With almost 10 years elapsed since ministers last set out a dedicated plan, a parliamentary report recommended various measures – some of the most significant of which have seemingly been rejected
Advocates have expressed disappointment in the government’s apparent rejection of the recommendation to set out a new national strategy for tackling digital exclusion and create a dedicated Whitehall unit.
The House of Lords Communications and Digital Committee this summer published a report examining digital exclusion and warning that, without swift and targeted action from government, the issue could cause “profound consequences for individual wellbeing and multibillion-pound implications for UK productivity, economic growth, public health, levelling up, education and net-zero objectives”.
The report’s headline recommendations urged government to create a new nationwide strategy to tackle digital exclusion – replacing a plan set out in 2014 – and establish a dedicated unit in the Department for Science, Innovation and Technology to lead its implementation, working closely with Downing Street.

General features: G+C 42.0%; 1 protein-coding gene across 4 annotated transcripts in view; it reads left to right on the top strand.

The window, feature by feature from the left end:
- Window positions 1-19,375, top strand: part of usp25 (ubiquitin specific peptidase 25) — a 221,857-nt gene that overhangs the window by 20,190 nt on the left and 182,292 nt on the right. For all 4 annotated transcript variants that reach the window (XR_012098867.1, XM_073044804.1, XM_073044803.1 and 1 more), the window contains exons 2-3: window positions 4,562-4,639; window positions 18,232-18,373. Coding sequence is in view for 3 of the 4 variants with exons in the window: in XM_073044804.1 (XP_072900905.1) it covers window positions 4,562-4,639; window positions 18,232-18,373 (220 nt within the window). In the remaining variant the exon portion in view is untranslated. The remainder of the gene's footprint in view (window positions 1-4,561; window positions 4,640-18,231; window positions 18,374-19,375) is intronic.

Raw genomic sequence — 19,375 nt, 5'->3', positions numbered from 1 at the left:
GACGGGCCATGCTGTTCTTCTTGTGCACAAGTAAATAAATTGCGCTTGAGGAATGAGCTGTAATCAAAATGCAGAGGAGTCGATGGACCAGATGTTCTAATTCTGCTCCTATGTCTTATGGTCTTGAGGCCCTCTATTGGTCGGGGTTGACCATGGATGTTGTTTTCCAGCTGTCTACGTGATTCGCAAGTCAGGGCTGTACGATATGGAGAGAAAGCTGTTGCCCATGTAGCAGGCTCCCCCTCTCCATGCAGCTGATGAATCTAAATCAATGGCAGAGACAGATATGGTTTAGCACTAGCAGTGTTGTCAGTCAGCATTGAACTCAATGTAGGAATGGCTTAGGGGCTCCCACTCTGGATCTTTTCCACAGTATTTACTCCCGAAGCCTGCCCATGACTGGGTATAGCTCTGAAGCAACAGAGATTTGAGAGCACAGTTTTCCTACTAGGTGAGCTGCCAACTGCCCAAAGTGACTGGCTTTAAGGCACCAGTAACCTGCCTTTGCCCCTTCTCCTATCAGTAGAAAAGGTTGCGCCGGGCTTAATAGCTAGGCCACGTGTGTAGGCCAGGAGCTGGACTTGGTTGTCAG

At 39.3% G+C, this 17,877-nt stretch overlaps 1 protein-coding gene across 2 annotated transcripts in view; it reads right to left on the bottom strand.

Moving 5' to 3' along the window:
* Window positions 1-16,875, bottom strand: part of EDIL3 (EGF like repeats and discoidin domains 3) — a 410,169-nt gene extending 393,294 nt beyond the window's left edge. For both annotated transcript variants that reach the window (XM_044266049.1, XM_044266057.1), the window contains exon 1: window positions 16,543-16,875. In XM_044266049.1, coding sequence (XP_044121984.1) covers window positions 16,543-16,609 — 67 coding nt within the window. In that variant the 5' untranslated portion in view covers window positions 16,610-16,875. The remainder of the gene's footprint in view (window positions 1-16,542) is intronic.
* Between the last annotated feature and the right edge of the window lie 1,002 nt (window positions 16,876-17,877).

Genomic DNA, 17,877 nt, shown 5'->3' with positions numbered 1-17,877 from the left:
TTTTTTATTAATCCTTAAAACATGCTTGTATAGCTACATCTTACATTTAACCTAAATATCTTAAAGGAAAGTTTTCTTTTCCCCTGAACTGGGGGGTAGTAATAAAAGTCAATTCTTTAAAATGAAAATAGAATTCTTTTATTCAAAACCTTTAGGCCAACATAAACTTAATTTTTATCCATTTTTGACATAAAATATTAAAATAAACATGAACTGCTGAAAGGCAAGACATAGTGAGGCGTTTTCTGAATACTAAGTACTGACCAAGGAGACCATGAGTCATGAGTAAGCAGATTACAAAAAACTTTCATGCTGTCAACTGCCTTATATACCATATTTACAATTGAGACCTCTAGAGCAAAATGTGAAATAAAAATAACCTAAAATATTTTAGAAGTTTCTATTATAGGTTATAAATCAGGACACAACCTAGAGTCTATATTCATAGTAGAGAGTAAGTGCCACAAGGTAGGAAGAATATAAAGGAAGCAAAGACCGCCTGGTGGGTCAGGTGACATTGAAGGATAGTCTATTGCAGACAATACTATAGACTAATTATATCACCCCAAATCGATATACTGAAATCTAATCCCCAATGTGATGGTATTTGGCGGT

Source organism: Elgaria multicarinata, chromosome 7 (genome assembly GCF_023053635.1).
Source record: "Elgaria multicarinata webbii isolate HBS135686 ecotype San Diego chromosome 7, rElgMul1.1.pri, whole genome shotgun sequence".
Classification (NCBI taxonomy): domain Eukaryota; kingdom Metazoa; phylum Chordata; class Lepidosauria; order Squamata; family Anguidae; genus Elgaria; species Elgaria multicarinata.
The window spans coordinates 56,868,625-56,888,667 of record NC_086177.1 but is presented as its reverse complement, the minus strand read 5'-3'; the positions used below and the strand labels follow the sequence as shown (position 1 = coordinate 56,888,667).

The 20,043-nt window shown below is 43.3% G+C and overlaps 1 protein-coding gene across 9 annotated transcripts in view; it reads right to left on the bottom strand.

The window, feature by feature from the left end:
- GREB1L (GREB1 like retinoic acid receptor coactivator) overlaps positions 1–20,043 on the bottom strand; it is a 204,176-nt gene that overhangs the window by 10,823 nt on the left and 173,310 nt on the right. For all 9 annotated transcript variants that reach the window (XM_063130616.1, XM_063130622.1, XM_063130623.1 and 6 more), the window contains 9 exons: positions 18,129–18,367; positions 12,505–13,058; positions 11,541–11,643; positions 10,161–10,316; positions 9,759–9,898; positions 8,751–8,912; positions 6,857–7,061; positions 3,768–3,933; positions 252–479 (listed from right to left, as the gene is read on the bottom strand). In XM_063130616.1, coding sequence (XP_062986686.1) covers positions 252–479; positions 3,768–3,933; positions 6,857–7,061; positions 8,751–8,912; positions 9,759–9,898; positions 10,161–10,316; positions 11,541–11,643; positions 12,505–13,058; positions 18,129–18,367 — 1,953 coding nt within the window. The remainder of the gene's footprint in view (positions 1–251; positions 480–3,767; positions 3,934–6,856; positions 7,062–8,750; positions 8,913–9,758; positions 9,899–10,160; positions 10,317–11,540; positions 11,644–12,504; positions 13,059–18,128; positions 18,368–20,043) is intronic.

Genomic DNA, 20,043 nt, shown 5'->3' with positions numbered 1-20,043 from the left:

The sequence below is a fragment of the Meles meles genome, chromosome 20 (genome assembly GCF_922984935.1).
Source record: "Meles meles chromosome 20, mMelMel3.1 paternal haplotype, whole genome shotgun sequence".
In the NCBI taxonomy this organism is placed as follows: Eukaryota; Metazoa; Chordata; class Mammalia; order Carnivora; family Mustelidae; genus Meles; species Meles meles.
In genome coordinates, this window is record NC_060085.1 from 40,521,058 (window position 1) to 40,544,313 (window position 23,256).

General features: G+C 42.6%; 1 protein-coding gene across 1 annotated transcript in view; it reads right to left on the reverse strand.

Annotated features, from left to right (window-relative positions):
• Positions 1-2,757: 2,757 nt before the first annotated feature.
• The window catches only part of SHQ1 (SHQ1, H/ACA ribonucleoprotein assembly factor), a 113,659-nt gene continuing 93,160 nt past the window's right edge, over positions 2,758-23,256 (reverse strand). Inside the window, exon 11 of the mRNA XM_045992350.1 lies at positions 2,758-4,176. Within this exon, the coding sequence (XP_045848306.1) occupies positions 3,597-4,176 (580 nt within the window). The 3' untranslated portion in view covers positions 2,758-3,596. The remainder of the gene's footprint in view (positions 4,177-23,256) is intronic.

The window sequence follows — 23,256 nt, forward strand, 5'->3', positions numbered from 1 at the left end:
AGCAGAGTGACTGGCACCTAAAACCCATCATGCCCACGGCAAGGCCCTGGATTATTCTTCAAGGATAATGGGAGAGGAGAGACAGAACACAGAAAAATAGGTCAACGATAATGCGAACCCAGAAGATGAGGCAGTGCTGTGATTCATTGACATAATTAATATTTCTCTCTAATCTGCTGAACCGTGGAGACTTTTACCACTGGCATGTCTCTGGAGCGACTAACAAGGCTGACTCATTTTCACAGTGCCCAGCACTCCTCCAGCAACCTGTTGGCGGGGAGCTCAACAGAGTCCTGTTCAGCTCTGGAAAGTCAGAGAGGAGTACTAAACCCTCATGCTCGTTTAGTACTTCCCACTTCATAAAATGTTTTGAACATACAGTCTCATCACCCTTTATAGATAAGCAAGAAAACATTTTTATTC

In its formal response – published a month later than peers had requested – the government appears to have rejected both of these measures.
“The principles underpinning the 2014 digital inclusion strategy continue to inform our current thinking in so far as access, skills, motivation and trust remain key barriers facing digitally excluded people,” the response said. “The government does not consider digital inclusion as a stand alone issue, but rather something that is considered in all policy areas where applicable.”
It added: “The broad and cross-cutting nature of digital inclusion policy means that a dedicated unit risks separating inclusion from dedicated policy expertise and diluting departmental ccountability. Our aim is to ensure that digital inclusion remains embedded across every aspect of government activity, which makes it a challenge for any single unit within Government to be comprehensively responsible for digital inclusion.”
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Although there are no plans to create a team of officials, the government said that it will establish a “dedicated cross-Whitehall ministerial group chaired by the minister for tech and digital economy”.
Other recommendations were also rebuffed, including calls to provide a clearer definition of what constitutes a ‘social tariff’ for mobile or internet connectivity, and to remove VAT on such products.
Peers also recommend that government should lead by example “by encouraging public sector organisations to securely wipe, refurbish and donate old devices to digital inclusion device distribution schemes. It should encourage businesses to do likewise”.
While this was not completely ruled out, government’s response claimed that previous attempts donate departmental devices have concluded that doing so was not possible, owning to security issues.